Tuesday 6 February 2001
Hang a left at divorce courtDave Brown
The Ottawa Citizen
Hurt and angry people heading for divorce court would be wise, when entering the Elgin Street courthouse, to hang a left at the main floor elevators.
Down the corridor one will find a door marked Family Law Information Centre.
There they'll find what they need to avoid having the assets of their marriage divided in litigation that will see a large part of those assets diverted to legal costs. Divorce is devastating, and shouldn't have financial tragedy heaped on it.
The legal community knows that. That's why the centre is funded by the Ministry of the Attorney General.
It opened Nov. 15, 1999, and has become an operation with 12 available mediators covering Ottawa, Cornwall and Brockville.
It charges a user fee geared to income. The contract to run the centre was won by Unified Family Court Mediation Professionals, an agency headed by Ken Swinburne.
Couples using the centre can be referred to other mediation operations like the Family and Divorce Mediation Centre on Gladstone Avenue, or the ADR Centre (alternative dispute resolution) on Bank Street. In any of these the emphasis will be on avoiding costly litigation.
Family court is not included in the long list of courts that make mediation mandatory. Children are stakeholders in a family split and it's money needed by them that will be lost to legal fees.
In 1991, Justice Minister Anne McLellan went on record to say she was opposed to mandatory family mediation because it helped men dominate women. She was then a professor at the University of Alberta and wrote a paper for the Alberta Council on Women's Issues entitled Women and the Process of Constitutional Reform.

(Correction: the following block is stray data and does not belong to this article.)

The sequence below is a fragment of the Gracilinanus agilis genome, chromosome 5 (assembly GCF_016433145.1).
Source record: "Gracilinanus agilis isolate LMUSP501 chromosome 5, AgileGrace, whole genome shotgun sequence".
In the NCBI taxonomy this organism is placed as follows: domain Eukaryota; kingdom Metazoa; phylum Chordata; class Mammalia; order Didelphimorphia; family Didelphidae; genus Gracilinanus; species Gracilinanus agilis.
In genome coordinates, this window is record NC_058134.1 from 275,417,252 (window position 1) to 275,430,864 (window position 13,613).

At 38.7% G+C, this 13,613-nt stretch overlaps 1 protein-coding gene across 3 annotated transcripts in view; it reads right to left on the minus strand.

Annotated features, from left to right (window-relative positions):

"Some legislatures may choose to impose a presumption of joint custody and mandatory mediation in the resolution of family disputes .... An increasing number of commentators now suggest that joint custody may simply perpetuate the influence and domination of men over the lives of women."
The ADR Centre recently established a program it calls FIT (families in transition). The plan is to have soon-to-be-single couples sit down with a mediator, a financial expert, and one lawyer.
Ask questions. Find out what it will cost to have two lawyers presenting different claims through a lengthy court process in which a judge will have the final word.
Get an idea of the parameters within which current judgments are handed down, and how much it will cost to get there.
Lawyer John Webster recently took part in a FIT session and admits he had doubts going in, but became a convert.
"It just makes more sense to pay one lawyer to give advice, than pay two to argue about it."
The couple involved in that divorce were breaking up a 22-year marriage. There were no children. Asking for anonymity, they say flatly, the old way of litigation, should be banned. He had experience in undoing a previous marriage when litigation was the only path.
Mediator Swinburne says he's encouraged by the growing trend to use mediation and says the centre will likely expand.
It has so far handled 30,000 requests for information, and it's a good bet most couples, armed with a little information, will avoid litigation.
"We now find many of our cases are referrals from judges. They can at any point divert disputing couples to mediation."
Lawyer Ernie Tannis is the founder of the ADR Centre and has devoted most of his career to convincing fellow lawyers about the benefits of ADR.
If family courts aren't making mediation mandatory, as most other courts have, then it's up to public education to get around the financially ruinous litigation method.
The information gap is the major block. When a marriage fails there's pain and anger. In an effort to help, friends will recommend a tough lawyer. Litigation is more about hurting than solving. Friends should recommend their own shoulders to lean on for pain relief, and mediation for financial reasons.
Copyright 2001 Ottawa Citizen Group Inc.